Greater gender equity also increases productivity. In the Global South women are responsible for growing 60 to 80 percent of the food, yet few own the land, and worldwide women receive only about five percent of agricultural extension services. If women had the same access to productive resources as men, their agricultural yields could increase by 20 to 30 percent: the total additional food produced could feed as many as 150 million people. The only path to increased production that can end hunger is one in which those who do the work gain a greater say and reap a greater reward.
Myth six: the free market can end hunger
Our response: A free-market-is-all-we-need formula blinds us from seeing that a well-functioning market is impossible without democratic government, and that food is more than a commodity. In fact, most nations have declared access to adequate food a human right; and the fulfillment of any right cannot logically be left entirely at the mercy of market exchange. Since food is both necessary to life and a market commodity, the only way this right can be realized is for governments to ensure that every able-bodied person has the means to secure enough healthy food, and, if unable to work, has access to dignified public support.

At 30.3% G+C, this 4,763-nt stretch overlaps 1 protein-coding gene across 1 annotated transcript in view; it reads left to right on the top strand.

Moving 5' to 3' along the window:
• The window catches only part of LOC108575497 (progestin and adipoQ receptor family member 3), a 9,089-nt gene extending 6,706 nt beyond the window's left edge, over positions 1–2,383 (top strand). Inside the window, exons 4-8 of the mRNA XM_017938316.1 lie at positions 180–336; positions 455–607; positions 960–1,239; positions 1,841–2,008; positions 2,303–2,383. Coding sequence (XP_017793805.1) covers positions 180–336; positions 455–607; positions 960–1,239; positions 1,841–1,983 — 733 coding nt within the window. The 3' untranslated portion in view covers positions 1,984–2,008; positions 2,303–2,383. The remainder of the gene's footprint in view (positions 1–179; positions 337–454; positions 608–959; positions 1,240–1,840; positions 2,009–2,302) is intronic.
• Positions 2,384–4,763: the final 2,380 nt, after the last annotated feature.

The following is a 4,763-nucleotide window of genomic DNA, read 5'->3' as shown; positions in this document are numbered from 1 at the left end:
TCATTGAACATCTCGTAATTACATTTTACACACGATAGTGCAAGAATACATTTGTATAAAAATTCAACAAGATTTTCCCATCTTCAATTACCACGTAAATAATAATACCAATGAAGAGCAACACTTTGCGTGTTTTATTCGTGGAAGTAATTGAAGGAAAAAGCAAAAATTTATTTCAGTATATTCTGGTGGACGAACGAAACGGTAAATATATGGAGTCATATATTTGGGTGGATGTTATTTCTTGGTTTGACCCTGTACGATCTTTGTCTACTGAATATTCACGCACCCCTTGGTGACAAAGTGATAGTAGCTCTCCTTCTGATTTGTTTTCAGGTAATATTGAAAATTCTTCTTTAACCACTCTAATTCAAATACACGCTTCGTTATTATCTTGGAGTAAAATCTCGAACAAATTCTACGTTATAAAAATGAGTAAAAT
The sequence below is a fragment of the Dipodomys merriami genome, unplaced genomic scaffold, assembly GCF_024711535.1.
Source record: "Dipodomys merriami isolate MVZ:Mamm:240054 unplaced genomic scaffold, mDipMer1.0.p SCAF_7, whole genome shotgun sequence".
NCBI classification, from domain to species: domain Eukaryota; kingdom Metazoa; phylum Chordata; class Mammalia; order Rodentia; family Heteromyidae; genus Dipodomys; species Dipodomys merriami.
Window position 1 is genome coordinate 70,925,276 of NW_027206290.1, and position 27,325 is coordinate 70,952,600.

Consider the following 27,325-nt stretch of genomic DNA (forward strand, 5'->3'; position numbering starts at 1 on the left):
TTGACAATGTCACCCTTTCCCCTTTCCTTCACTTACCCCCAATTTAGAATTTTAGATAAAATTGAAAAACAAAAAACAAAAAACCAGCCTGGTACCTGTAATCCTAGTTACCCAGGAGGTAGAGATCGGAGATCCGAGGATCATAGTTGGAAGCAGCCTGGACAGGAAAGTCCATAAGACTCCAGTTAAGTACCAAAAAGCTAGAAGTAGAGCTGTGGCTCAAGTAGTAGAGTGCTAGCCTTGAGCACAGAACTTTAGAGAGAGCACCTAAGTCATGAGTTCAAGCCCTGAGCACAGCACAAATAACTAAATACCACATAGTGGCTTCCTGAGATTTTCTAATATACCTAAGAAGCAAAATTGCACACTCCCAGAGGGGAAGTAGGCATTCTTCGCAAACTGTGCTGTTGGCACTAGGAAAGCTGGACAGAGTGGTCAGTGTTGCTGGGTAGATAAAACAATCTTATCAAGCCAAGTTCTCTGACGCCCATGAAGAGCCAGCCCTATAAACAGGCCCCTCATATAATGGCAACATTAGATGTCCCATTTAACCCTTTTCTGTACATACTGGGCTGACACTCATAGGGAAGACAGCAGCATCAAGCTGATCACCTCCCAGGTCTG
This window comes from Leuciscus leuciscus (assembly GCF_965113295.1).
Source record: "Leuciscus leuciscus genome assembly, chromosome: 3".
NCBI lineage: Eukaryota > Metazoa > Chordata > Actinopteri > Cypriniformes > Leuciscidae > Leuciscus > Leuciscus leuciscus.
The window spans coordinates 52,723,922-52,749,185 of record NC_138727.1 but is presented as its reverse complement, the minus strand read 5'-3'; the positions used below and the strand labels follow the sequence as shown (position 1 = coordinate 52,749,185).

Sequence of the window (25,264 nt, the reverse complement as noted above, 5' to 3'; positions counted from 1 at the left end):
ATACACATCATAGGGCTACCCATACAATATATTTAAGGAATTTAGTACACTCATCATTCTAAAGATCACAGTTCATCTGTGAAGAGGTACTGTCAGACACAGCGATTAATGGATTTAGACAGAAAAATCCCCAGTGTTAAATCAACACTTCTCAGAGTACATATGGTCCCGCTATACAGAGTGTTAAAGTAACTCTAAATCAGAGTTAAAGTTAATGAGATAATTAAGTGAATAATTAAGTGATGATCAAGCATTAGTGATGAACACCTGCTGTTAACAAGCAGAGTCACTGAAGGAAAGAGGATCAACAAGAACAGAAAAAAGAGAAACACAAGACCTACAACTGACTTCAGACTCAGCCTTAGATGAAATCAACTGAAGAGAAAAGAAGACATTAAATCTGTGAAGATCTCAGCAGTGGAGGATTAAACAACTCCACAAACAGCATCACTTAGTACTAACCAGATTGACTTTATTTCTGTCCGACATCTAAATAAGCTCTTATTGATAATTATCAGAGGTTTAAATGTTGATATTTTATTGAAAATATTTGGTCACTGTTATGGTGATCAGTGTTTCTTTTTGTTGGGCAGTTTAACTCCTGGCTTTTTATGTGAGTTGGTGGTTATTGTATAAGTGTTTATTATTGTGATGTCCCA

The market serves human freedom only on one condition: that people have purchasing power to express their values in the market. Thus, freedom expands as societies set rules ensuring that wealth circulates widely and fairly. Unfortunately, we’ve not protected our freedom from what Supreme Court Justice William Douglas called “the curse of bigness” that kills a fair market. Oligopolies, almost as destructive as monopolies, exist when a handful of companies control a huge market share. From grain trade to the store shelf, that’s what we now see. Four companies control as much as 90 percent of the world’s grain trade. Such private monopoly power kills competition and generates hunger from plenty. Worst of all, concentrated private power usurps public decision-making so government policies increasingly benefit the elite minority. Thus, removing the power of private wealth in politics is not a separate concern. It is essential to ending hunger.
Myth seven: free trade is the answer